RUYHALE, Richard (d.1408), of Birtsmorton and Ryall in Ripple, Worcs. and Dymock, Glos.
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Family and Education
s. of Richard Ruyhale of Ryall ?by his w. Margaret. m. (1) bef. Apr. 1381, Katherine (d. 20 May 1382), wid. of Hugh Pauncefoot of Crickhowell castle, Brec. and Hasfield, Glos.; (2) bef. Nov. 1383, Elizabeth (d. 3 Oct. 1428), 1s.
Commr. of inquiry, Worcs. June 1378, Glos. July 1379 (trespasses), Norf. May 1383 (misappropriation of fees pertaining to Norwich castle), Glos. Mar. 1384 (administration of St. Bartholomew’s hospital, Gloucester), Feb. 1385 (insurrection), Mar. 1388 (assault), Herefs. Feb. 1391 (illegal alienation), Glos. June 1399, July, Aug. 1401, May 1404 (misdemeanours of James Clifford*), Worcs. July 1401 (trespasses), Glos., Herefs., Wilts. Feb. 1405 (confiscated goods); to put down rebellion, Worcs. Mar., Dec. 1382; of oyer and terminer, Norf. June 1383 (q.), Worcs. May 1384, Feb. 1404, July 1406; arrest, Surr. Mar. 1384; sewers, river Thames, Essex June 1384; gaol delivery, Gloucester castle July 1390.
J.p. Worcs. 20 Dec. 1382-Feb. 1386, 27 July-Nov. 1397, Glos. 26 Jan. 1384-c. Nov. 1385.
Steward of crown estates and warden of the stannaries, Devon 15 Aug. 1384-23 Nov. 1385.
The Ruyhale family took its name from a hamlet in Worcestershire which it held, along with the manor of Birtsmorton in the woodlands of Malvern Chase, from the mid 13th century. The date of death of Richard’s father and namesake (the Worcestershire escheator of 1375-6 and 1379-80) is not known, but he probably did not die before 1395, for until that year our MP was usually described as ‘the younger’. Nevertheless, long before the latter inherited the family lands he had dealings in property on his own account, making substantial purchases with an income derived from a successful legal practice. Thus, in 1380 he bought property in Worcester, in 1383 the reversion of a moiety of the manor of Queenhill in Ripple (which came into his possession 12 years later), in 1385 the manor of Cowleigh which straddled the Herefordshire border near Malvern, in 1389 land at Lye, in 1394 an interest in premises in Berrow, and in later years the manor of Gannow in Bromsgrove. All these purchases, save Gannow, were in the same area of south-west Worcestershire. Ruyhale was therefore to die in possession of sizeable holdings in the county, including salt workings at Droitwich and six messuages and ten shops in Worcester, where he was accepted as a citizen.1 However, the most important of his acquisitions, the manor of Dymock, was situated just over the border with Gloucestershire. This purchase involved a complicated series of transactions with the six coheirs of Thomas, Lord Grandison, beginning in 1377 when Ruyhale procured an Exchequer lease of a small part of the estate, and not reaching completion until just before his death. By 1402 his holdings at Dymock were worth at least £20 a year.2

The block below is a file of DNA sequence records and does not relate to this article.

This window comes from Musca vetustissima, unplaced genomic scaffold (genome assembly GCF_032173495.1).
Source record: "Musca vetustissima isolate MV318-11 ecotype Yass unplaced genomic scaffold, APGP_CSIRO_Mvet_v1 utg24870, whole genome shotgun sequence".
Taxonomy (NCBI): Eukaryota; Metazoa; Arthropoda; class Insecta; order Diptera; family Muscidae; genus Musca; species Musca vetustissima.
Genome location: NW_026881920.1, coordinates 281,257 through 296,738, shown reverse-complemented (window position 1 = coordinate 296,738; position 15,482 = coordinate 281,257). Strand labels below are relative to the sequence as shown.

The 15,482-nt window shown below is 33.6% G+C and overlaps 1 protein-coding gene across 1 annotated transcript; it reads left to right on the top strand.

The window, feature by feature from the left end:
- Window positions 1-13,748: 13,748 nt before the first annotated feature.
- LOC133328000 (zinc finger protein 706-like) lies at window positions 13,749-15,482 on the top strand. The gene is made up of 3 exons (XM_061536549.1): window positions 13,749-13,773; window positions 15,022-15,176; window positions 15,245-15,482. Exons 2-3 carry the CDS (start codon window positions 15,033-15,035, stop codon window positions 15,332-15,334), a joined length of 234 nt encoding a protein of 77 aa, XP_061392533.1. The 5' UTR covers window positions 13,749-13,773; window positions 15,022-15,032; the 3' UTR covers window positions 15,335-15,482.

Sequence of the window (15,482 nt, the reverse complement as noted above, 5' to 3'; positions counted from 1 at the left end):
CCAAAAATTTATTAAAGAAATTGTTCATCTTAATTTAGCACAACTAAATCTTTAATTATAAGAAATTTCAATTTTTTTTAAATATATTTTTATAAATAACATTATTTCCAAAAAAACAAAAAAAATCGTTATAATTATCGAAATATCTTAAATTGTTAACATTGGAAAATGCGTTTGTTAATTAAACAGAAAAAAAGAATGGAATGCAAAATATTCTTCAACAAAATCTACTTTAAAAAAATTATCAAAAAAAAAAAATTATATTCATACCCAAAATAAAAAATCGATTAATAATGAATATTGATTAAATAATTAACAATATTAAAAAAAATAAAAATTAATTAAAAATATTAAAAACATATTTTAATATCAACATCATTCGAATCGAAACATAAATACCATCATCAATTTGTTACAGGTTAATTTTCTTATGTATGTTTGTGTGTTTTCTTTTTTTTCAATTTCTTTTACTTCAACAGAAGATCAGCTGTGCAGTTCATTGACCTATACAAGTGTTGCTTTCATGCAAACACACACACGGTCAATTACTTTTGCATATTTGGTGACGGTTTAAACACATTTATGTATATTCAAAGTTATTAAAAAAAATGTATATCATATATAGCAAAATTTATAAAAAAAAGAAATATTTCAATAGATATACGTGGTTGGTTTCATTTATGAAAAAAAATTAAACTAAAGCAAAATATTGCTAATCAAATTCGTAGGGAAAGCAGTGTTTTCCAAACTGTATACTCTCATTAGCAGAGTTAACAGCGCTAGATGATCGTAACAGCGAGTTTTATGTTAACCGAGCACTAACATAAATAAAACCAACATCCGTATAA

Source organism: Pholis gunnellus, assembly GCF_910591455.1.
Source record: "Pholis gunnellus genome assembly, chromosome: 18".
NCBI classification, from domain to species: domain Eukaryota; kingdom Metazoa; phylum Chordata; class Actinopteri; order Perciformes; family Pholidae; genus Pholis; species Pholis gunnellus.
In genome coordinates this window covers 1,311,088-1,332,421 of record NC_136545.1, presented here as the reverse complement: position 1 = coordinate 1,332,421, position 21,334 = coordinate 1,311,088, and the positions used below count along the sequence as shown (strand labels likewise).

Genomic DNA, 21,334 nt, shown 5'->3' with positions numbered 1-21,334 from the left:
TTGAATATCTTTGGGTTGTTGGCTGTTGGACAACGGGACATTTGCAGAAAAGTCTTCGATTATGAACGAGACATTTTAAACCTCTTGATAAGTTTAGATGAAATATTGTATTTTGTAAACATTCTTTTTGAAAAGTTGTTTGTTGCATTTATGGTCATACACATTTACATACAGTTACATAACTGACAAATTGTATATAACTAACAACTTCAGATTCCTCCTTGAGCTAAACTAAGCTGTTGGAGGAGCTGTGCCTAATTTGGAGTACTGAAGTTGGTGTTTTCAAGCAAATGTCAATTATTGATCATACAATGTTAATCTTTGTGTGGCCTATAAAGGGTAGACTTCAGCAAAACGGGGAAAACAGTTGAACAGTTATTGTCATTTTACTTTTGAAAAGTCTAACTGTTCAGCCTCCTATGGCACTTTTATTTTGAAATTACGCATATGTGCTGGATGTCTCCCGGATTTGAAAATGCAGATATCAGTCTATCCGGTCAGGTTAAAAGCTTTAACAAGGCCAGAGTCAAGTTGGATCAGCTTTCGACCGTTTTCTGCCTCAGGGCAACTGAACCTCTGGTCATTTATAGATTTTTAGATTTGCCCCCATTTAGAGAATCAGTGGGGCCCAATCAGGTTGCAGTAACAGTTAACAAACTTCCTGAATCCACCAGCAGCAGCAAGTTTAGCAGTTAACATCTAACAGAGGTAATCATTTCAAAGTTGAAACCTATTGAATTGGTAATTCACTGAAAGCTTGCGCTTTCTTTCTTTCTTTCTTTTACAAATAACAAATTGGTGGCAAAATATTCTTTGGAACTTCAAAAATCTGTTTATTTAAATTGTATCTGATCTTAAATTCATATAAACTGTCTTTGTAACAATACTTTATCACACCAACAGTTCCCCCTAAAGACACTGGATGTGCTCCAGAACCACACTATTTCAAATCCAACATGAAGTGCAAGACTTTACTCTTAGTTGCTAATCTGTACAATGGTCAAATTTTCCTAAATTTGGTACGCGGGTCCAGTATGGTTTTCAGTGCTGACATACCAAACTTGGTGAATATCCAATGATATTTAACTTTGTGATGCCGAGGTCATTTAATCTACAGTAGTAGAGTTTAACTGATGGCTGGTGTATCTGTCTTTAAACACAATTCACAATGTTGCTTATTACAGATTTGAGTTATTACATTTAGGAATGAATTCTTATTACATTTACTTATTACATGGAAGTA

That Ruyhale was able to increase the family lands in this way was undoutedly due to his ability as a lawyer. He began his career in the service of Thomas Beauchamp, earl of Warwick, acting in 1370 as an attorney for the delivery of seisin to Warwick’s feoffees of certain of his estates, and by March 1383 he had been formally made one of the earl’s councillors. At this time he was closely associated with such members of Warwick’s household as William Spernore*.3 But the earl was by no means his only client: in the 1370s and 1380s he made frequent appearances in the Exchequer, and, to a lesser extent, in Chancery, as surety for local dignitaries like the prior of Astley, the farmer of the lands of the priory of St. Pierre sur Dive, and (on several occasions) Bishop Wakefield of Worcester. Nor did Ruyhale lack influence when it came to procuring concessions at the Exchequer for himself; in 1377 he obtained, as well as the Dymock grant, a lease of land in Worcestershire, and in 1381 he secured the keeping of a fourth part of the manor of Cowarne in Herefordshire. This last property belonged to the Pauncefoots, a prominent marcher family, and it was then that through marriage to Hugh Pauncefoot’s widow he took possession of her dower estates, consisting of a third part of Crickhowell castle and two-thirds of Cowarne, as well as land in Bentley (Worcestershire). Furthermore, in the summer of 1382, after his wife’s death, he secured at the Exchequer leases of these same estates for the duration of the minority of his stepson, John Pauncefoot*. In the following year he procured custody of property in Gloucestershire, and the wardship and marriage of Walter Corbet* of Impney. Ruyhale may have owed these perquisites to his connexion with Sir John Beauchamp† of Holt, a favoured knight of the King’s chamber, and with Sir John Montagu, the steward of the Household. In association with the latter, in 1383, he was appointed to two commissions far away in Norfolk concerning fees due to the constable of Norwich castle. He may have had Montagu to thank, too, for his appointment in the following year as steward of crown estates in Devon and warden of the stannaries there; but although the appointment was made for life, it was discovered in November 1385 that John Cary (afterwards chief baron of the Exchequer) had a prior claim to the offices, and Ruyhale was removed, apparently without receiving any compensation.4